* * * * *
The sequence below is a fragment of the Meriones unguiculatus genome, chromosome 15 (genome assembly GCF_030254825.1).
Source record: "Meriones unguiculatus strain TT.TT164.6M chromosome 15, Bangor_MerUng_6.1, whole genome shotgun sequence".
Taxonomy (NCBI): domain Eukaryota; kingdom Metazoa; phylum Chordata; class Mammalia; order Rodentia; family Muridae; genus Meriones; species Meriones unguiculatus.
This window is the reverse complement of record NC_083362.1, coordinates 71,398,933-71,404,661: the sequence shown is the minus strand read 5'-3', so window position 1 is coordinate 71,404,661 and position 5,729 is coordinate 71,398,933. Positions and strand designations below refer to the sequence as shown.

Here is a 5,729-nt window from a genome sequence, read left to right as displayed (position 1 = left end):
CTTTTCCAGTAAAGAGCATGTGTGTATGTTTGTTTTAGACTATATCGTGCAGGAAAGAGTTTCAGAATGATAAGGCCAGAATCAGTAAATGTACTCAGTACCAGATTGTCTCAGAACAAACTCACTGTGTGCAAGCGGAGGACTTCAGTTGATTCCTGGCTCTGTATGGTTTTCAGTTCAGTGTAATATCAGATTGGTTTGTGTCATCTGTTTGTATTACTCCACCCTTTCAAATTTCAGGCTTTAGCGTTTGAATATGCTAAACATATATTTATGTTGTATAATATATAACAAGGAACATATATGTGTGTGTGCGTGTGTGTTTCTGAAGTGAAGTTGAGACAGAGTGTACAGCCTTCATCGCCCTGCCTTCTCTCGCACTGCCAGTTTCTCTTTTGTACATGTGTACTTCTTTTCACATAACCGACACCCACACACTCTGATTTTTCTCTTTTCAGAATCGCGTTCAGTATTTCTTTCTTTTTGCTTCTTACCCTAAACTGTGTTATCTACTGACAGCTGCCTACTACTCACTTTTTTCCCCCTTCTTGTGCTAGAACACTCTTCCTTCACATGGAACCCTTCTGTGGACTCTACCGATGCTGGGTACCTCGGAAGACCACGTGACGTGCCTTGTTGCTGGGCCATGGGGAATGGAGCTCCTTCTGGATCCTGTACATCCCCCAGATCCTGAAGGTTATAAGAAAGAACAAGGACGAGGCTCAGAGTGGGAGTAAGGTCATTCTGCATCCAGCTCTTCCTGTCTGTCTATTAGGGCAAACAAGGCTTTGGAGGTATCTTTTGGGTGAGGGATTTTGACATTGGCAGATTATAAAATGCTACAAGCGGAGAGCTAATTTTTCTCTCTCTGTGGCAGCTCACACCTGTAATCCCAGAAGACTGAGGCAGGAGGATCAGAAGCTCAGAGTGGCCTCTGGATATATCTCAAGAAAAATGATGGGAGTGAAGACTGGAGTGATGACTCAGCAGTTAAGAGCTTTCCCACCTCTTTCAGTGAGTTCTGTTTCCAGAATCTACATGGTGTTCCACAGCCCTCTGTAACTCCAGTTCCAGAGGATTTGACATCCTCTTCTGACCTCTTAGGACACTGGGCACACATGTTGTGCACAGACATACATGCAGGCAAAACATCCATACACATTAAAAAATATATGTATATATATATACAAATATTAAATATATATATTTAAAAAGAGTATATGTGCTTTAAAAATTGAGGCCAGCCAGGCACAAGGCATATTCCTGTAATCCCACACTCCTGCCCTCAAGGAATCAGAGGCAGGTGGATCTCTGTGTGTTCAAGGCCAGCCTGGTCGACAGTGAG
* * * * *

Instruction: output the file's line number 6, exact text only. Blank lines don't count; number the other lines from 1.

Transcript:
CTTTTCCAGTAAAGAGCATGTGTGTATGTTTGTTTTAGACTATATCGTGCAGGAAAGAGTTTCAGAATGATAAGGCCAGAATCAGTAAATGTACTCAGTACCAGATTGTCTCAGAACAAACTCACTGTGTGCAAGCGGAGGACTTCAGTTGATTCCTGGCTCTGTATGGTTTTCAGTTCAGTGTAATATCAGATTGGTTTGTGTCATCTGTTTGTATTACTCCACCCTTTCAAATTTCAGGCTTTAGCGTTTGAATATGCTAAACATATATTTATGTTGTATAATATATAACAAGGAACATATATGTGTGTGTGCGTGTGTGTTTCTGAAGTGAAGTTGAGACAGAGTGTACAGCCTTCATCGCCCTGCCTTCTCTCGCACTGCCAGTTTCTCTTTTGTACATGTGTACTTCTTTTCACATAACCGACACCCACACACTCTGATTTTTCTCTTTTCAGAATCGCGTTCAGTATTTCTTTCTTTTTGCTTCTTACCCTAAACTGTGTTATCTACTGACAGCTGCCTACTACTCACTTTTTTCCCCCTTCTTGTGCTAGAACACTCTTCCTTCACATGGAACCCTTCTGTGGACTCTACCGATGCTGGGTACCTCGGAAGACCACGTGACGTGCCTTGTTGCTGGGCCATGGGGAATGGAGCTCCTTCTGGATCCTGTACATCCCCCAGATCCTGAAGGTTATAAGAAAGAACAAGGACGAGGCTCAGAGTGGGAGTAAGGTCATTCTGCATCCAGCTCTTCCTGTCTGTCTATTAGGGCAAACAAGGCTTTGGAGGTATCTTTTGGGTGAGGGATTTTGACATTGGCAGATTATAAAATGCTACAAGCGGAGAGCTAATTTTTCTCTCTCTGTGGCAGCTCACACCTGTAATCCCAGAAGACTGAGGCAGGAGGATCAGAAGCTCAGAGTGGCCTCTGGATATATCTCAAGAAAAATGATGGGAGTGAAGACTGGAGTGATGACTCAGCAGTTAAGAGCTTTCCCACCTCTTTCAGTGAGTTCTGTTTCCAGAATCTACATGGTGTTCCACAGCCCTCTGTAACTCCAGTTCCAGAGGATTTGACATCCTCTTCTGACCTCTTAGGACACTGGGCACACATGTTGTGCACAGACATACATGCAGGCAAAACATCCATACACATTAAAAAATATATGTATATATATATACAAATATTAAATATATATATTTAAAAAGAGTATATGTGCTTTAAAAATTGAGGCCAGCCAGGCACAAGGCATATTCCTGTAATCCCACACTCCTGCCCTCAAGGAATCAGAGGCAGGTGGATCTCTGTGTGTTCAAGGCCAGCCTGGTCGACAGTGAG